Needle phobias: Is cosmetic dentistry suitable for the light-hearted…?

Going to the dentist is one of the most common phobias.

Even the NHS acknowledges that many people suffer from anxiety about going to see their dentist.

Although we understand many of these worries are deep-rooted, at The Perfect Smile we aim to create a dentist-patient dynamic that alleviates rather than increases these anxieties. 

Many people have had traumatising experiences at their dentists, maybe they experienced a lot of pain because they hadn’t received the right amount of anaesthetic before a procedure, or maybe they couldn’t breathe when their dentist was using tools in their mouth.

The key to positive patient-dentist relationships is: communication

At The Perfect Smile, we believe that one of our most useful tools to avoid these experiences for our patients is: communication. We create an open dialogue, from the consultation prior to treatment at stage one to the check-up appointments post-treatment.

This is your smile, and you have almost full control over how your smile will look (dependent on the health condition of your teeth and also our abilities). 

If there is something which causes you to worry or anxiety, then as your dentists, we want you to be able to fully communicate with us how you are feeling and what you need to make your experience more pleasant, or simply less anxiety-inducing.

We can also help you deal with your dental phobias with oral sedation.

Read more of our tips on how to overcome dental phobias.

Do you have a phobia of needles?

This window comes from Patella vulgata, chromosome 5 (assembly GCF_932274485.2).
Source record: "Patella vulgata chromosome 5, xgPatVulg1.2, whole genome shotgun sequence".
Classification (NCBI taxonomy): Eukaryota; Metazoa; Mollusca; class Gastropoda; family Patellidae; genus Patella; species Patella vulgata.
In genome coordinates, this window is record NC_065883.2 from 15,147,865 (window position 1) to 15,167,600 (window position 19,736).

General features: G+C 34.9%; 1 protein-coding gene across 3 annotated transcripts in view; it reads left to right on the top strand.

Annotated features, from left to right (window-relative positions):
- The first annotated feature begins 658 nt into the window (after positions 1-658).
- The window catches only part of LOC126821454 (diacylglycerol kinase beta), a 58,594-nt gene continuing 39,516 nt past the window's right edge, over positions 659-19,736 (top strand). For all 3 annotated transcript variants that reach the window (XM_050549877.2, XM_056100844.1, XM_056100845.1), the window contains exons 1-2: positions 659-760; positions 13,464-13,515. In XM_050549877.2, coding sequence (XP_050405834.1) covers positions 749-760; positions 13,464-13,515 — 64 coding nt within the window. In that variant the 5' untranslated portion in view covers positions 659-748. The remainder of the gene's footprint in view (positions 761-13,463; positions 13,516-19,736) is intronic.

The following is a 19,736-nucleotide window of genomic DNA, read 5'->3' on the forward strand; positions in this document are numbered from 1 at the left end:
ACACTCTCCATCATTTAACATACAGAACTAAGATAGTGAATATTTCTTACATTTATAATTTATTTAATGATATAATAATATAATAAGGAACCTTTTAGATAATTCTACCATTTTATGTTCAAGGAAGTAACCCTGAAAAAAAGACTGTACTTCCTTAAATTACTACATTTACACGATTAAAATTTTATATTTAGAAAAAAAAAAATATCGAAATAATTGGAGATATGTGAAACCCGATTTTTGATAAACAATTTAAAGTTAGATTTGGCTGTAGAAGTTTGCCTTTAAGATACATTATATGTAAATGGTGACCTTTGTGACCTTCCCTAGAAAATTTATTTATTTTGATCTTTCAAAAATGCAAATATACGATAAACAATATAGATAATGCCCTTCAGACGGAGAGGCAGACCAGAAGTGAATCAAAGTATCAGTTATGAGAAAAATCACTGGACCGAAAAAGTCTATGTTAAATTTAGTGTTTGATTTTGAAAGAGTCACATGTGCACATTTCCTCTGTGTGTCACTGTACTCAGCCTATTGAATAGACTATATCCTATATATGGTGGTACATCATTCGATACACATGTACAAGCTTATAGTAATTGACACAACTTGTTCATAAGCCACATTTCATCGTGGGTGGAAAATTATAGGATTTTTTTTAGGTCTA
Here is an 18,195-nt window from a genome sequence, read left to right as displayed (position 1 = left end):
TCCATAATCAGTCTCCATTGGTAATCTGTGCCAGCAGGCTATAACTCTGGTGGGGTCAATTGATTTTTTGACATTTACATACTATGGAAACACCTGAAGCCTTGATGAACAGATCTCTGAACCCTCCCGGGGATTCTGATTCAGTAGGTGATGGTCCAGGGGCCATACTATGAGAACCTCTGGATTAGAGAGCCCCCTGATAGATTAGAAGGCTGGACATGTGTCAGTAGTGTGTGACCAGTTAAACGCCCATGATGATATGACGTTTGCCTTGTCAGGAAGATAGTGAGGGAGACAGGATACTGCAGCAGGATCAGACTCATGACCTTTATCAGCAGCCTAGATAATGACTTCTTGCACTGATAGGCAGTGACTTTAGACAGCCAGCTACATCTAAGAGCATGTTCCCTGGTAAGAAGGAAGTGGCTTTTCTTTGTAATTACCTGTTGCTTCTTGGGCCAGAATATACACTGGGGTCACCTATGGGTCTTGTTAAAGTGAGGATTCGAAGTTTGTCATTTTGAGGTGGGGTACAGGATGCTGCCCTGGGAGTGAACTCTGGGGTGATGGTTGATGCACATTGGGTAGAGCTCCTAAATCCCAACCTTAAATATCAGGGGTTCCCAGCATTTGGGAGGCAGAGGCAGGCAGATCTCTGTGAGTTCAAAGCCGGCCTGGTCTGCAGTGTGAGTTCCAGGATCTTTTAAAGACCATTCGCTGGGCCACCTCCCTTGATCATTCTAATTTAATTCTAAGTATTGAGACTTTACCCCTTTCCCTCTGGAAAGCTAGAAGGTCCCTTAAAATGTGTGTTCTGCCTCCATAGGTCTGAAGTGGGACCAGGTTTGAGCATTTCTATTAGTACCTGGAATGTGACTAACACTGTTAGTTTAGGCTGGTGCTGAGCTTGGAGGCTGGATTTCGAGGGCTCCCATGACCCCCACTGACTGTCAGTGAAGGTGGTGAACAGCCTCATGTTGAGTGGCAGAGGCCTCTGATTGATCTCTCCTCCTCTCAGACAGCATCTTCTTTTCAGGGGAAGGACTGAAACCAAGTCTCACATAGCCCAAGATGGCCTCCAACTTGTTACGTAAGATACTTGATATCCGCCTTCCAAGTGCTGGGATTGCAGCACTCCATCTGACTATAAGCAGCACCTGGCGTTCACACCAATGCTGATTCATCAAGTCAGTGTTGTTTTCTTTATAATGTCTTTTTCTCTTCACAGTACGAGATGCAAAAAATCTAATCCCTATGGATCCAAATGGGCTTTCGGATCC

For some people, it is not the fear of feeling claustrophobic when there are tools in their mouth, but the actual idea of being around these tools, that causes anxiety.

It is estimated that one in four people in the UK suffers from aichmophobia, the fear of needles, which obviously makes going to the dentist an issue.

Dentists use local anaesthetic by injecting it directly into the area they want to numb. … Dentists inject local aesthetics through a thin needle, usually after applying a topical anaesthetic to the area. 

The patient seldom, if ever, feels pain from the prick of the needle used for the injection. 

Reassuring those who suffer from needle phobias

  • With all of this in mind, how can doctors and other medical professionals reassure patients who are suffering from a severe fear of needles?
  • Aside from telling patients to breathe deeply, talking to them to keep them distracted and making sure they are as comfortable as possible when having an injection.
  • Along with this, to reassure patients more, doctors may want to demonstrate to patients how they safely dispose of needles following the injection.
  • This can help patients feel more comfortable knowing that the practice is sticking to appropriate hygiene procedures.
  • Meanwhile, allowing the patient the space to discuss any of their worries and concerns can help make the experience easier and more straightforward for both patient and dentist.